At Columbia [30th Street Studios] they had two tape machines running on every session, which produced a master reel and a safety reel. They cut the A and B side from the master machine. The safety reel for Milestones hadn’t been played since 1958. Hearing that safety reel was a revelation. Everything was alive and vibrant. The machine for the safety reel may have been better aligned, and it was catching the same feed from the console. It’s the same balance and same feel on the safety reel, but everything had more life. How could I pass it up?

Then my job was to edit the reels together, figuring out where the producer and engineer did the original edits in mono. This is why the original LP is always handy, because it allows me to retrace all the edits; the LP becomes a roadmap. I can compare it note-for-note through the song. Also, the original LP gives us an idea of pitch. Kind Of Blue is the perfect example. When we put the Kind Of Blue safety reels up [against the master album reels], it was clear they were at two different speeds. [2008’s Kind Of Blue: 50th Anniversary Collector’s Edition featured the pitch-corrected version.]

DB: That explains why there is so much more presence and overall warmth and upright-bass clarity on the new mono Milestones.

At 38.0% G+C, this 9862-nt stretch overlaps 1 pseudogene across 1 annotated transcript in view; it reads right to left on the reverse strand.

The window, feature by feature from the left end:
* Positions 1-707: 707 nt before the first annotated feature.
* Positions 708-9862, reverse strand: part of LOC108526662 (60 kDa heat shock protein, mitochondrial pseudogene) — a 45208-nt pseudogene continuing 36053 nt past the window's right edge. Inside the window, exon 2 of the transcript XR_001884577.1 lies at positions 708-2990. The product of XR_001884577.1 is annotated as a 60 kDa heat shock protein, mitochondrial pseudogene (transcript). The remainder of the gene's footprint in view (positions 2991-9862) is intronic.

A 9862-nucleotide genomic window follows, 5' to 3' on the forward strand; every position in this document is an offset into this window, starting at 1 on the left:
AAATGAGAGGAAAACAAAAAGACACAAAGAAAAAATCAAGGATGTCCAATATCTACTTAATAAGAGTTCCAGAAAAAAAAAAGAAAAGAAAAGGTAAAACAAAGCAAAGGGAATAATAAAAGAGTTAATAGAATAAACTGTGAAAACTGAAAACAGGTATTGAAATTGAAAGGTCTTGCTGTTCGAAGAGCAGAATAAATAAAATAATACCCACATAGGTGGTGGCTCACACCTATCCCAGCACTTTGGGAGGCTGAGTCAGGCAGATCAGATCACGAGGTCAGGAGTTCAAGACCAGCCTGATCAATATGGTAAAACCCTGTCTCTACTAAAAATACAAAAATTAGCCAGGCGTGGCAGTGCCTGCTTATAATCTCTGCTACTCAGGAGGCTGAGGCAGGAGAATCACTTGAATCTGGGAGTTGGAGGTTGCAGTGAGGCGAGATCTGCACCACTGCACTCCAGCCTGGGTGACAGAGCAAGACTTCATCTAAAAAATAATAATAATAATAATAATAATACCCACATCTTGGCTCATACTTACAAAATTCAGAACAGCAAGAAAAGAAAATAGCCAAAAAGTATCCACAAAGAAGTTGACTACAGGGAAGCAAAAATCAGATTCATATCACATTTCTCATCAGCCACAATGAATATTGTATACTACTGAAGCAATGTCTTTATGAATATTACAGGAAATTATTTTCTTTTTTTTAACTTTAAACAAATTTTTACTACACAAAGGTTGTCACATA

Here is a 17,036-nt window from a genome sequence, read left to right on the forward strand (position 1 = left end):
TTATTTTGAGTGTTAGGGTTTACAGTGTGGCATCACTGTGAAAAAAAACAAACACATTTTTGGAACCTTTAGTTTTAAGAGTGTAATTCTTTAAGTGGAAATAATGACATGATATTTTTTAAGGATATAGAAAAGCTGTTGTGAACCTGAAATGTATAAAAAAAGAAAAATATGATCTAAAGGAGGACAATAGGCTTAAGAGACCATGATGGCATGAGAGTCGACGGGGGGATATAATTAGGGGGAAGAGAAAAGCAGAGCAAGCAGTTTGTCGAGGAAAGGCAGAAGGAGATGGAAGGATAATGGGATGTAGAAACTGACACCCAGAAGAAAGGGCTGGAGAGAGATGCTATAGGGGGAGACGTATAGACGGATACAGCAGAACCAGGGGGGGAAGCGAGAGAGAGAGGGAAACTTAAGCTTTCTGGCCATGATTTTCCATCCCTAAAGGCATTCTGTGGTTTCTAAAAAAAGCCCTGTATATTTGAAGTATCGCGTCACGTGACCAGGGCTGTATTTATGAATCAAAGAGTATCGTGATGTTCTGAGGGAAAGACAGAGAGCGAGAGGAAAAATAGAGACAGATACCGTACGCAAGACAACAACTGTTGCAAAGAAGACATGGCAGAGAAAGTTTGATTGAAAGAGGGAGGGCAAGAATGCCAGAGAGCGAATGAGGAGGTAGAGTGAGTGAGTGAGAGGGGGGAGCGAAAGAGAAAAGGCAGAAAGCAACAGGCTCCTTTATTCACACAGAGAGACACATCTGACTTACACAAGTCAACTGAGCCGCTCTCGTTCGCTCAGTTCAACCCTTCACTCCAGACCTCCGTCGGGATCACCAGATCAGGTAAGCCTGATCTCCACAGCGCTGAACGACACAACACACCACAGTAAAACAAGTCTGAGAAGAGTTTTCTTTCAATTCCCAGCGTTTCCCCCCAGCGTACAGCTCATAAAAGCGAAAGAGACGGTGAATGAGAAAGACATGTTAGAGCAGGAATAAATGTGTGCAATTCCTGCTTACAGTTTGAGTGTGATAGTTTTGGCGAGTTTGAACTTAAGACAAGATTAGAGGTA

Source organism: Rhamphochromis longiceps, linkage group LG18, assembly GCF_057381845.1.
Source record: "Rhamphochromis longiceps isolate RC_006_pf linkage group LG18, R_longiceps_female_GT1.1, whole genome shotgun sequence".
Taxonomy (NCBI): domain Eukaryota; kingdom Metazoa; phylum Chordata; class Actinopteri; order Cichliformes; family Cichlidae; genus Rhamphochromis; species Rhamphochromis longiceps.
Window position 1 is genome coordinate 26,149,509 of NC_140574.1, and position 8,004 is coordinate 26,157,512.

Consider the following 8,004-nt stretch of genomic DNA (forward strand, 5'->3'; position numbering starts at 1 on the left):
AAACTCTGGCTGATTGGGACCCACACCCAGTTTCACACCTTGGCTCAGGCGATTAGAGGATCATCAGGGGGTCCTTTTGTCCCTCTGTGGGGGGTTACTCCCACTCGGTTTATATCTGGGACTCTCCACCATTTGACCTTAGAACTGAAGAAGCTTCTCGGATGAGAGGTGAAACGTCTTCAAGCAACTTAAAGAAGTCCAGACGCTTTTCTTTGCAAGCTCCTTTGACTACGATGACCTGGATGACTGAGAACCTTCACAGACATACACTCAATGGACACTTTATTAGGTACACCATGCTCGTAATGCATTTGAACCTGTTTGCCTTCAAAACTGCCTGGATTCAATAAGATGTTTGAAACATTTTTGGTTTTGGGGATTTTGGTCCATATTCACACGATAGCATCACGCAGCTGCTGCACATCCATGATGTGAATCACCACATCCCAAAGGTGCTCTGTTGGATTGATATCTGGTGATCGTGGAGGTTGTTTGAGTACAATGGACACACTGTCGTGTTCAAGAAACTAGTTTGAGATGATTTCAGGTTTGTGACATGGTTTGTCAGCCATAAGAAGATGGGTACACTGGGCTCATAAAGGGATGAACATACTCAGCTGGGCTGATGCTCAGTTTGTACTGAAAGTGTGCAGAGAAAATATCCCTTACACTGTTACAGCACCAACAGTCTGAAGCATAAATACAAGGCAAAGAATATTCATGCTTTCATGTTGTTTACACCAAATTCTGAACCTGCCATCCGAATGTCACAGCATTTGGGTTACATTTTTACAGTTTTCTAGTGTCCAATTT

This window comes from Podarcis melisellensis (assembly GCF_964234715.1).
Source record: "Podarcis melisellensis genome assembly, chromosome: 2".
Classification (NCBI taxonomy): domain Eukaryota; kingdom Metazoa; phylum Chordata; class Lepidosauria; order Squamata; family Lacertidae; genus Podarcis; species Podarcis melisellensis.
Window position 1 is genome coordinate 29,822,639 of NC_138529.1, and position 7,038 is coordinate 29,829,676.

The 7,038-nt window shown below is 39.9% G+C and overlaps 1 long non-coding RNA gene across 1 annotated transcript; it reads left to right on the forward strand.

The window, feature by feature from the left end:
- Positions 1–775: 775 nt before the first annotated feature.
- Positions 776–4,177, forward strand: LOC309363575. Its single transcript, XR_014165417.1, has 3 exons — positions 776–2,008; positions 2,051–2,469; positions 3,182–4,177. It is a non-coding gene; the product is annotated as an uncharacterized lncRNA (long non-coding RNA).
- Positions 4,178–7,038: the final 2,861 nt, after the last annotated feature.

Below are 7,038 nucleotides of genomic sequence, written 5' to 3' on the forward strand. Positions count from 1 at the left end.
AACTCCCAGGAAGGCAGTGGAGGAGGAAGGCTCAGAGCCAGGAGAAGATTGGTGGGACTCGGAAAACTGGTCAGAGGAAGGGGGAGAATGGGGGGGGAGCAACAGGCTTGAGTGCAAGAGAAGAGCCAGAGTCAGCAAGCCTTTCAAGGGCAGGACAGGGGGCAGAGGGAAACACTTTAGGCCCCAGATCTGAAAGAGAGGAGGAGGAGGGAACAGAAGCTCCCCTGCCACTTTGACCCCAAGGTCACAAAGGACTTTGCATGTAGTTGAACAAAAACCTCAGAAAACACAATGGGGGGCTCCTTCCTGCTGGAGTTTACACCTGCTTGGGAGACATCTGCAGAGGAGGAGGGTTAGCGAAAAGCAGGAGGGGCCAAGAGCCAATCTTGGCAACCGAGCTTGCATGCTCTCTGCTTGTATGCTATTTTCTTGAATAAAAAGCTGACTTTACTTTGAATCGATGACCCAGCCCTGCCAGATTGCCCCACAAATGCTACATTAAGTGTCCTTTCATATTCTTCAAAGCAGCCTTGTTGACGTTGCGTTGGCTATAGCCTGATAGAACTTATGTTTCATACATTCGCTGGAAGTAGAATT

Wilder: [The safety] allowed me to do far less in mastering to reach or even exceed the original vinyl. As opposed to the original master, where I would have done more work to get it to the point where it would have matched the original vinyl. You have to take into account the original equipment that was used for Milestones as well; you’re having to compensate to get that original custom mastering console and the cutter head, and trying to match all those things with EQ.

DB: What was the process for Someday My Prince Will Come and ’Round About Midnight? Was the original master used, or safety reels?

Wilder: For two out of all the mono releases I’ve done, we’ve used the safety reels. I used the original LP masters for the rest … . [And] there is talk about doing a couple more that leap into [Davis’] quintet era that were uniquely mono mixes.

DB: As with Bitches Brew, did you put the old mix in the left channel and new mix in the right channel to compare?